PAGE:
Island Weirdness #35 — Flightless Giants

With the lack of large terrestrial mammals in New Zealand, birds were free to exploit the “big herbivore” niches in the ecosystem — and the giant moa were the ultimate result.

Closely related to modern South American tinamous, the ancestors of moa were small flying birds that arrived in New Zealand sometime in the early Cenozoic. At the time of the Miocene St Bathans fossil deposits they were already large and flightless, and by the Holocene they had grown truly enormous.

Uniquely they completely lost their wings, not even having the tiny vestigial bones seen in other large flightless birds.

A stylized illustration of an extinct giant flightless bird. It has a tiny head with a downward-curving beak, a long neck, no wings at all, and long chunky legs.
Dinornis robustus

The South Island giant moa (Dinornis robustus) was the largest of them all, with females standing almost 2m tall at the back (6’6″) and able to reach their heads up to heights of around 3.6m (11’10”). It had a long neck, a relatively tiny head with a curved beak, and large powerful legs — and preserved hair-like body feathers show that it was reddish-brown in color.

It also had some of the most extreme sexual dimorphism seen in any bird species, with the males being significantly smaller than the females at only about 1.2m tall (3’11”). This seems to have been the result of scaling-up smaller differences in body size from their ancestors.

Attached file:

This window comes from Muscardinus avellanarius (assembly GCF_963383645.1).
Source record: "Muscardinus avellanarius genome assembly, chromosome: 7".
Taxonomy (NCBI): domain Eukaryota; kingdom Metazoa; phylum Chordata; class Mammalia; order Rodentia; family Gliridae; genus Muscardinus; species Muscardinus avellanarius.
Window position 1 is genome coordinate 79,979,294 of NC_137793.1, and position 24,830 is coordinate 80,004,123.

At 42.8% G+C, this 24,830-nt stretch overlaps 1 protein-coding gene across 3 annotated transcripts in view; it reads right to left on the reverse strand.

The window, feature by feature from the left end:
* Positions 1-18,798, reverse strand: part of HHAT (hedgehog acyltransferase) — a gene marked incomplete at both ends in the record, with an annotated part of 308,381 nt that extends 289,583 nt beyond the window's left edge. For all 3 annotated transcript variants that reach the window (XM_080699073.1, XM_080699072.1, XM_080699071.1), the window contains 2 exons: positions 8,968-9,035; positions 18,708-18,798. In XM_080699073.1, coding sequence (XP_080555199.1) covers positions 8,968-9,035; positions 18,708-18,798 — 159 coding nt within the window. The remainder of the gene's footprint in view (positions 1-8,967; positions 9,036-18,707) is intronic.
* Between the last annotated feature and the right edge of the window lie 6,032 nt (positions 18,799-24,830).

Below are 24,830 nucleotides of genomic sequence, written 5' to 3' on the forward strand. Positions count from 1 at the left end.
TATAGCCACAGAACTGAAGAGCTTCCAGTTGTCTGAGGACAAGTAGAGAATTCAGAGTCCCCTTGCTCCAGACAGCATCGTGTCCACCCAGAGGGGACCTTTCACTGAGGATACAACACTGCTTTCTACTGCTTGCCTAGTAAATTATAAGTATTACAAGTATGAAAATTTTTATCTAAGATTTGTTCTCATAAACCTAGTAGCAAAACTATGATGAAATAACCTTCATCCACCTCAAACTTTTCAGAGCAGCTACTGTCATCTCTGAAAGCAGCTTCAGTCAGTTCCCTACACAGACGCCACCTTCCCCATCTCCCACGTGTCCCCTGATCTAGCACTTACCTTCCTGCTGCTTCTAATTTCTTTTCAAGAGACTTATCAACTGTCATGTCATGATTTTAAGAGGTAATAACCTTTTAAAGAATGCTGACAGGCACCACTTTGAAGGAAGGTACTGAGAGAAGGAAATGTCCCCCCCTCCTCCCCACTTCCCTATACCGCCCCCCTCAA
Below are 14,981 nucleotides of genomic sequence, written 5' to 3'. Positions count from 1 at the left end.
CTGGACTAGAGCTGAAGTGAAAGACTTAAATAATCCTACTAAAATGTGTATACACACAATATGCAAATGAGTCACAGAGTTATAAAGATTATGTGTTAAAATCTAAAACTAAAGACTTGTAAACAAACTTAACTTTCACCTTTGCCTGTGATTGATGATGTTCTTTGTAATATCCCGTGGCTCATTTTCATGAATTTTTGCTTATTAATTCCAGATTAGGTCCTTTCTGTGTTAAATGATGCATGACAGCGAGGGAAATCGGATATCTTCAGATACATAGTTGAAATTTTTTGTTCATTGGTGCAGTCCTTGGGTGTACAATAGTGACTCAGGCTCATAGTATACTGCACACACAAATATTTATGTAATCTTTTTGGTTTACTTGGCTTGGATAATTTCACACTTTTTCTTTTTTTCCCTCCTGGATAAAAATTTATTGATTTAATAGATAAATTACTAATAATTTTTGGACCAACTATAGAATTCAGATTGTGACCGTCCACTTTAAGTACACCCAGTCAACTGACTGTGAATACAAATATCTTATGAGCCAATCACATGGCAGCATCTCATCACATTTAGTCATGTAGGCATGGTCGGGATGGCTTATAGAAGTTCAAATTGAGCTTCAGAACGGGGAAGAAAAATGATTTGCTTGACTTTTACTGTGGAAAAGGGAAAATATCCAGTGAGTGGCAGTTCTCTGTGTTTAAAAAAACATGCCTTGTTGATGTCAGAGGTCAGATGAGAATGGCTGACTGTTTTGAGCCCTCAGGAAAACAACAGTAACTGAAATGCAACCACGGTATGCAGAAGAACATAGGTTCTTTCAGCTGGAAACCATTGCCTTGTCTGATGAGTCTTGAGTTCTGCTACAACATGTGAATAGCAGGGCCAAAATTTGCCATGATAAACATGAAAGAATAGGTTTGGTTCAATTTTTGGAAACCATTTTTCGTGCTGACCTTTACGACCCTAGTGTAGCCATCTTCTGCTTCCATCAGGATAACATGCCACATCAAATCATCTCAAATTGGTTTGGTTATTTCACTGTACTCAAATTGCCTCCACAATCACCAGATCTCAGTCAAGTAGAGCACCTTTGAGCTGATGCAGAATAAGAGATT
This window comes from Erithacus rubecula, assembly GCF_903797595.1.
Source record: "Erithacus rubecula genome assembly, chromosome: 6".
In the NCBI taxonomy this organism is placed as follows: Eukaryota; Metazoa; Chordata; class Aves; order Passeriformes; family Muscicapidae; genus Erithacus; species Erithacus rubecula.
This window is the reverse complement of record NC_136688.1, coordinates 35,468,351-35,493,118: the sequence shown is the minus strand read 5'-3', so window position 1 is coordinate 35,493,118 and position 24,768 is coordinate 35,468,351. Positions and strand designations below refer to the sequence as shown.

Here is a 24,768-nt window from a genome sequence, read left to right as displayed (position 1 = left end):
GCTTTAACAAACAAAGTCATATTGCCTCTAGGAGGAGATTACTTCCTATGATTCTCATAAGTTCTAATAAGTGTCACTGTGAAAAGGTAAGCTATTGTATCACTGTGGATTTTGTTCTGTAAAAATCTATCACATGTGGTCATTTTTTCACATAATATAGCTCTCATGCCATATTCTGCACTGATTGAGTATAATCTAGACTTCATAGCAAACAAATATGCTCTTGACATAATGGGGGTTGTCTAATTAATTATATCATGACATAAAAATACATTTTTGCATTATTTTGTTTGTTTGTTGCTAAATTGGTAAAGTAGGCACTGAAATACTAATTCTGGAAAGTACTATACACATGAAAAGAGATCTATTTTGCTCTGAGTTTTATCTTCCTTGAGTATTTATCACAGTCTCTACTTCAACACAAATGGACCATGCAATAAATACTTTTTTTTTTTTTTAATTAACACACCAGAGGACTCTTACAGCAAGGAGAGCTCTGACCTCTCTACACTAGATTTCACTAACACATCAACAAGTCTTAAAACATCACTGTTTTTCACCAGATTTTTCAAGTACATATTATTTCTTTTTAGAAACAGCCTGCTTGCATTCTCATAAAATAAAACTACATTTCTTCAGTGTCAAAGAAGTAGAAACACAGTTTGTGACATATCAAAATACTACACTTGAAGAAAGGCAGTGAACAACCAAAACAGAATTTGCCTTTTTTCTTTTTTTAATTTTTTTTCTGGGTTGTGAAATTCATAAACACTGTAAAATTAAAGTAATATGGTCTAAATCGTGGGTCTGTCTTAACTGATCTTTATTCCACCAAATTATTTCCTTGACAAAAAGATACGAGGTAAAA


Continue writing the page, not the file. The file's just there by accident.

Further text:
A stylized illustration of an extinct flightless bird. It has a triangular downward curving beak, a long neck, small wings, and short stout legs.
Aptornis defossor

The adzebills were another odd group of big flightless birds whose ancestors also date back to sometime before the St Bathans deposits. They had large downward-curving beaks, short strong legs, and highly reduced wings that were smaller proportionally than those of the dodo.

They were less common than the moa, found only the drier forested parts of the lowlands, and based on isotope analysis of their bones they seem to have been predators hunting invertebrates, reptiles, and smaller birds.

When their remains were first discovered they were even thought to be a type of moa, but later studies (including recovered ancient DNA) have shown they were actually gruiformes, with their closest living relatives being either the South American trumpeters or the African flufftails.

The South Island adzebill (Aptornis defossor) was the slightly larger of the two species known from the Holocene, reaching sizes of about 0.8-1m tall (2’8″-3’3″).

The ancestors of the Māori people arrived in New Zealand around the year 1300, and sadly within about a century a combination of human hunting pressure and predation by introduced mammals sent both the moa and adzebills into total extinction.